Lweji Wed 23-Oct-13 11:57:08

It's hard to read based on sketchy accounts, but it could be that he is just emotionally immature and needs some help growing up. Whether you love him enough to wait for that, and whether he will acknowledge his need, are 2 different things.

A few things here.

It's not about whether she loves him enough or not. It could also be said that he doesn't love her enough to treat her with respect.

It's not her responsibility to help him grow up emotionally. It is his and his alone. All she could possibly do would be to support him in his growth, IF he asked for help.

In any case, Springtime, cannot be expected to wait forever, or put up with abuse just because her OH has issues that hurt her.

Over the years I have tried desperately to understand why he acts like this? What can i do to make it better? More housework? More sex? Thinking I have made my bed so I should lie in it and be grateful I have a house and food in the cupboards.

I have asked him why on many occasions, mostly he says he doesn't know, occasionally he will say I have always known how he is and don't expect him to change now. Sometimes he tells me I know where the door is.

Now I have told him I have had enough he suddenly thinks he has all the answers, maybe he does but how can I possibly believe a word that he says now? Maybe he would be lovely and try to be better but in 6 months he could go back to normal. I don't think I can take that risk. I don't think it is my place to be his psychiatrist, which is what I have tried to be for years. I have 2 children, I don't feel I have the energy to try and manage his moods anymore.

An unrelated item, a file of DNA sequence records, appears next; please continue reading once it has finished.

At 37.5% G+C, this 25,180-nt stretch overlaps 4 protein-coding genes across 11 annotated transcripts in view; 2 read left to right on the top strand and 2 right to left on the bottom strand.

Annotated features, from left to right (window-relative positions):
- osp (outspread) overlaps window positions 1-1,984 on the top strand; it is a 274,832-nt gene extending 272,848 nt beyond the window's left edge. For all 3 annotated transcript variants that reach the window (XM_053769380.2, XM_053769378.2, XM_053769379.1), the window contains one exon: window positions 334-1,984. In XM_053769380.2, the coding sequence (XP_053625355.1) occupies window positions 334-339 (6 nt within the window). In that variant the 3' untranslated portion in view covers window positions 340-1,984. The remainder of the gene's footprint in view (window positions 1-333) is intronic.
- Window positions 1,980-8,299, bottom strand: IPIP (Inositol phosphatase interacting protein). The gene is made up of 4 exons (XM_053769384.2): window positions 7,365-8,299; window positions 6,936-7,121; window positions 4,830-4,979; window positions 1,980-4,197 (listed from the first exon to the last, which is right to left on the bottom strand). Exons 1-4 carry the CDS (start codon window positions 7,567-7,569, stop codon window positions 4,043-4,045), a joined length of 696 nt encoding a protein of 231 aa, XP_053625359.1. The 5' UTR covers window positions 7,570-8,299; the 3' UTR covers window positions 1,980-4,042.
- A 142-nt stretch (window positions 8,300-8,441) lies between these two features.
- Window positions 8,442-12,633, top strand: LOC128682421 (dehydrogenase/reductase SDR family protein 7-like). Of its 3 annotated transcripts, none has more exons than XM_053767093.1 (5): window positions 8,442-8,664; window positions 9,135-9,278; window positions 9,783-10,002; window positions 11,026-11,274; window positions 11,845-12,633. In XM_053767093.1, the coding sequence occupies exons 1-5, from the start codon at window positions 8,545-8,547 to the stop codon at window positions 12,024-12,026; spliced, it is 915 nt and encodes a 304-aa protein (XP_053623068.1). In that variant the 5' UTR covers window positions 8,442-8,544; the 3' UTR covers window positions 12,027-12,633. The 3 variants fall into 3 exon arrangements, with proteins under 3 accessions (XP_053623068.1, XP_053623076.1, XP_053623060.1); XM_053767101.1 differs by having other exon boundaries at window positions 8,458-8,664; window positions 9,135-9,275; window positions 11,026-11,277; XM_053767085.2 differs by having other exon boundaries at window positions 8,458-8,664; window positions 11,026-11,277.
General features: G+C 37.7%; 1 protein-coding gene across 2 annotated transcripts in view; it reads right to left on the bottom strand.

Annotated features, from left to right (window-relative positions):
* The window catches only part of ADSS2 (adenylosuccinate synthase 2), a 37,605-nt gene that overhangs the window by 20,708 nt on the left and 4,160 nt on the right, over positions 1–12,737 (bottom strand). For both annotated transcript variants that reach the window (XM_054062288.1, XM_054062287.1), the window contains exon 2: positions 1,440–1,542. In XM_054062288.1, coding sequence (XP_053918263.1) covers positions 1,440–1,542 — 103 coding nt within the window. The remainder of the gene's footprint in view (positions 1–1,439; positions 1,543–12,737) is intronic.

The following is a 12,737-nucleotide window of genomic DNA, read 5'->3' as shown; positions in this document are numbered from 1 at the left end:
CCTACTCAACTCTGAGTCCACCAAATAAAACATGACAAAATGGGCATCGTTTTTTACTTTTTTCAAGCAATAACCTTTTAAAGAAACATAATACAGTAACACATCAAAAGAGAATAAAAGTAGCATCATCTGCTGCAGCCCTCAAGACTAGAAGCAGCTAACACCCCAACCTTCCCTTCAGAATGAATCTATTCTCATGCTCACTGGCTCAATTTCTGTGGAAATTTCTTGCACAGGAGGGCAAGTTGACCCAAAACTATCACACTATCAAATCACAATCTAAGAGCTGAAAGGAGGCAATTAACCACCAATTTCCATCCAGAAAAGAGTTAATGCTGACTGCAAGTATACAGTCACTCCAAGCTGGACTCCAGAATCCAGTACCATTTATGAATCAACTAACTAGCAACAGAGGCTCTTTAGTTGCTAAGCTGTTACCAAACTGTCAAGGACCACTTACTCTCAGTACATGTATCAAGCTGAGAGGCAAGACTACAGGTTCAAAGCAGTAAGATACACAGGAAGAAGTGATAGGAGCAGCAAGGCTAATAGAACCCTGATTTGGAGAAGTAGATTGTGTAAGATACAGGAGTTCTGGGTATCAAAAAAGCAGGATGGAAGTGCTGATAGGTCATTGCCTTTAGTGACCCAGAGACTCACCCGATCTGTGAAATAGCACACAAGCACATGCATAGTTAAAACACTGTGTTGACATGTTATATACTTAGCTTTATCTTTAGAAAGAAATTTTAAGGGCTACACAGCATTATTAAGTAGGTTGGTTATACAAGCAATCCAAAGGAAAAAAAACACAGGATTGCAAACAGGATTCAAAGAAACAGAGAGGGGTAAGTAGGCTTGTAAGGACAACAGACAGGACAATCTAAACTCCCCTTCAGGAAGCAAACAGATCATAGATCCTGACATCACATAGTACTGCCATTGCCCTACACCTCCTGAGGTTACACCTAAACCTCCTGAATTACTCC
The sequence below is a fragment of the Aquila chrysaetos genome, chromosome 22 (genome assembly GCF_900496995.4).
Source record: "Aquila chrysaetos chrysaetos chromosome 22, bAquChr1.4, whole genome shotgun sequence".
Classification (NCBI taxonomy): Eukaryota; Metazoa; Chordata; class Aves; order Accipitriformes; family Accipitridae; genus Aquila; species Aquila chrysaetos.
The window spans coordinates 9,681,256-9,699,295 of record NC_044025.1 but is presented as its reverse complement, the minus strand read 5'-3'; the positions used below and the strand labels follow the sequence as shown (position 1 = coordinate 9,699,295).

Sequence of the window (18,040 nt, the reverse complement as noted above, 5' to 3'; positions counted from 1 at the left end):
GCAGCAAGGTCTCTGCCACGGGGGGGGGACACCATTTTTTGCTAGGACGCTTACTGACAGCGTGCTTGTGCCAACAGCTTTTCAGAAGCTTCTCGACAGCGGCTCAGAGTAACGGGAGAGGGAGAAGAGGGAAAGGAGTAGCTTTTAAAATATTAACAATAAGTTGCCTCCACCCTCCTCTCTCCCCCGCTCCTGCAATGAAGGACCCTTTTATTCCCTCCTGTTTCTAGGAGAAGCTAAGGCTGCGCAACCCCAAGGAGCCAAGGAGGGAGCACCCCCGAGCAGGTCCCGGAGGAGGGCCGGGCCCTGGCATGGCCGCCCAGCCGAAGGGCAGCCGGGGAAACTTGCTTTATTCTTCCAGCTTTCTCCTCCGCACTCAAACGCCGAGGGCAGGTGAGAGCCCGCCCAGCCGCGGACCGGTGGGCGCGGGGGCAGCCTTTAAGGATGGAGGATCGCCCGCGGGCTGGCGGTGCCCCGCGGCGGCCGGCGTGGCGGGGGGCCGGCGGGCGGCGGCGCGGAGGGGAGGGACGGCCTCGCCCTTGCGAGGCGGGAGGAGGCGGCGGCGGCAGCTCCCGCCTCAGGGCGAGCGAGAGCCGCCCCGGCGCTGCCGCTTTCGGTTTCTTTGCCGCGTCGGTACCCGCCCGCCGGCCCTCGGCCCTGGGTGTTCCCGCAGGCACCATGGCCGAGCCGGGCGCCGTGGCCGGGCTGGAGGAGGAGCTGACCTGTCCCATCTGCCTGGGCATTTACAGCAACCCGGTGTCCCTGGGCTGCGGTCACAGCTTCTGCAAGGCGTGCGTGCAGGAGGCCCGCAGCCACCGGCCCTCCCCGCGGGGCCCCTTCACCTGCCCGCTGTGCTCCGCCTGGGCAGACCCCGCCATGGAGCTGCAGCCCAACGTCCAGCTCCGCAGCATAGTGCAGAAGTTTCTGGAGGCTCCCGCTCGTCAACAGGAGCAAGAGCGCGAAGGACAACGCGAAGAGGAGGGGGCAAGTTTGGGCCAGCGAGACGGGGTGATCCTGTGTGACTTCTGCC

In the past I have noticed that the washing basket is downstairs and I have forgotten to put the washing away because I've been distracted by the kids. I panicked and dropped what I was doing to run upstairs and put it all away before he got back. Not because he will shout, but because of the sighing and tutting.

I think you are finally realizing that there is NOTHING you can do, he is choosing this behaviour because it is who he is.

Reprint Wed 23-Oct-13 12:29:12

Sometimes it takes a long long time to wake up to the reality of your life, and realise that your situation is a long way from what should be a relaxed and happy life.

No-one can tell you what to do, but you do know - deep down - whether or not you are fundamentally unhappy, and whether the way you are treated is a long way from OK. Only you know that.
I always say that there is one criteria to apply, in making these decisions - regardless of any external input. Do you genuinely feel that anything, ANYTHING, would be preferable to the way you live now?
Personally, I would have lived in a tent with nothing, rather than stay.
Because anything would have been better than my life as it was.